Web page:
As a student, Galileo famously observed a lamp swinging in Pisa Cathedral and timed its swing against his pulse. He concluded that the period was constant and independent of its amplitude.
Galileo went on to suggest that a pendulum could control a clock and later designed such a machine, although the first clock of this type was built by Huygens some 15 years after Galileo’s death.
In making this discovery, Galileo’s genius was to ignore all the messy details that were otherwise present in the cathedral—air resistance, temperature, flickering light, noise, other people, and so on. He considered a simple model of a swinging lamp using only its period, focusing on the salient detail.
For many historians, Galileo’s approach represents the earliest stage in the evolution of the scientific method, the same process that has produced flight, quantum theory, electronic computing, general relativity, and even artificial intelligence.
In recent years, AI systems have begun to find interesting patterns in data themselves and even derived certain laws of physics as a result. But in these cases, the AI always studied a special data set that had been isolated from real-world distractions. The ability of these AI systems is a long way from the ability of humans such as Galileo.
And that raises an interesting question: is it possible to design an AI system that develops theories the way Galileo did, zeroing in on the information it needs to explain different aspects of the world it observes?
Today we get an answer, thanks to the work of Tailin Wu and Max Tegmark at MIT in Cambridge, Massachusetts. These guys have developed an AI system that copies Galileo’s approach and some of the other tricks that physicists have learned over the centuries. Their system—called the AI Physicist—is capable of teasing out several laws of physics in mystery worlds deliberately constructed to simulate the complexity of our universe.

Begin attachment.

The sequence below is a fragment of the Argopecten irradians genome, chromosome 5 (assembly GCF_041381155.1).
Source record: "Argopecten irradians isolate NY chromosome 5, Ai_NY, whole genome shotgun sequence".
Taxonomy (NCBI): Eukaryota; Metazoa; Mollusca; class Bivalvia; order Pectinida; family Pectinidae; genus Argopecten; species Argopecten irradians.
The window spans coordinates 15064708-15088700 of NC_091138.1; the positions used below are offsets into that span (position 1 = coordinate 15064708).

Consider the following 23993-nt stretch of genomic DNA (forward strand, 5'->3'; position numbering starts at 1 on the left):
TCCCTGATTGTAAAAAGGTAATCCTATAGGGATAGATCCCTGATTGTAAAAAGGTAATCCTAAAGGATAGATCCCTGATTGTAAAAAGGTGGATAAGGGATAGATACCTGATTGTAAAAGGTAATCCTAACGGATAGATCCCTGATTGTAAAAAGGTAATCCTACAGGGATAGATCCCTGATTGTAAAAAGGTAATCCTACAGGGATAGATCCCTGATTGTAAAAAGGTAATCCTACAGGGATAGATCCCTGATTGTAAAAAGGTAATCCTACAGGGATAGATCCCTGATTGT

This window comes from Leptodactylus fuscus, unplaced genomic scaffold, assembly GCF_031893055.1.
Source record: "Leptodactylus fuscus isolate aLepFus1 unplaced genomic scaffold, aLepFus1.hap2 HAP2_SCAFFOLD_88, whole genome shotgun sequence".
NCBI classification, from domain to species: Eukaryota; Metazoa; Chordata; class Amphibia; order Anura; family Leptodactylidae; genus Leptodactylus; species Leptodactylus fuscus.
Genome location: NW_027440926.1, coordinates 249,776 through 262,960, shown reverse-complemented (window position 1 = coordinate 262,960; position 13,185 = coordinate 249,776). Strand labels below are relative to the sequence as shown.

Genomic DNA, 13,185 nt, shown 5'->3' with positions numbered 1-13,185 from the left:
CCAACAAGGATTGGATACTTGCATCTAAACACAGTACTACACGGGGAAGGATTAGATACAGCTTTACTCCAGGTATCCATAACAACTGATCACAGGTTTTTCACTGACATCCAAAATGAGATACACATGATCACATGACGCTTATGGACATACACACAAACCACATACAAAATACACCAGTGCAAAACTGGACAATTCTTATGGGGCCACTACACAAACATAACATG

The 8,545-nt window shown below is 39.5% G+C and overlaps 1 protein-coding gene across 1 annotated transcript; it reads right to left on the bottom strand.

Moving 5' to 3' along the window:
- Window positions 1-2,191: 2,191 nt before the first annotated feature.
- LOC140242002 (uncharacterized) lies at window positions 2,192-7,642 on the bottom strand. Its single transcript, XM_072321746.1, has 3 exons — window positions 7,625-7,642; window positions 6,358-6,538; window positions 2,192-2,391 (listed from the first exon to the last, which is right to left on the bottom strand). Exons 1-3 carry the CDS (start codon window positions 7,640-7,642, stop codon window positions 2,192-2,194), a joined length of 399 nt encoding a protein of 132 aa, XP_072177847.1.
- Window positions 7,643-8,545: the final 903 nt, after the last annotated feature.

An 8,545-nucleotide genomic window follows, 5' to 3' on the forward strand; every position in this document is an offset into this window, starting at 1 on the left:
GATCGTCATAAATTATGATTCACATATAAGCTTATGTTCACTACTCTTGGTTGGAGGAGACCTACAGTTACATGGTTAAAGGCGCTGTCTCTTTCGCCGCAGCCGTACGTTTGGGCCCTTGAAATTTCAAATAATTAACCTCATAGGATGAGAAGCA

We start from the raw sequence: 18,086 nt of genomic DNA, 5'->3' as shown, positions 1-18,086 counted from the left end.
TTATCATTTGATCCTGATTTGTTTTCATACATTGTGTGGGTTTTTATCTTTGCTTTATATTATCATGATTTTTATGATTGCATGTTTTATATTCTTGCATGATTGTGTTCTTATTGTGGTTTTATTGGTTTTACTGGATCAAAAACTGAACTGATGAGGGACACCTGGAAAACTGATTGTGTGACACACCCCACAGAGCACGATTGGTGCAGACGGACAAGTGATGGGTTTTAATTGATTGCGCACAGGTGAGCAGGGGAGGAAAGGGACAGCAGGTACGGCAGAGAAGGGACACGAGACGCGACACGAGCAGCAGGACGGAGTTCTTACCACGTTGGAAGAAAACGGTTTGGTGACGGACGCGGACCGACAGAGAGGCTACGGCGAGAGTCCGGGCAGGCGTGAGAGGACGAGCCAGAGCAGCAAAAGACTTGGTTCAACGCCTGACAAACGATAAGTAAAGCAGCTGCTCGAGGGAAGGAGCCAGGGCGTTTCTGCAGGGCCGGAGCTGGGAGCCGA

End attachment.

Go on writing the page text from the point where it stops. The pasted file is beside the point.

Wu and Tegmark begin by identifying a significant weakness of modern AI systems. When given a big data set, they typically look for a single theory that governs the entire thing. But that becomes increasingly difficult the bigger and more messy the data set becomes.
Indeed, the inside of a cathedral would be a virtually impossible environment for any current AI system to mine for laws of physics.
To cope with this problem, physicists use a number of thought processes to simplify the problem. The first is to develop theories that describe only a small part of the data set. That produces multiple theories that all describe different aspects of the data—like quantum mechanics and relativity, for example.
Wu and Tegmark have developed the AI Physicist to treat big data sets in the same way.
Another general rule that physicists use is Occam’s Razor—the idea that simpler explanations are better. That’s why physicists generally discount theories requiring a prime mover to create the universe, or the Earth or life itself: the supposed existence of a prime mover raises an additional set of question about its nature and origin.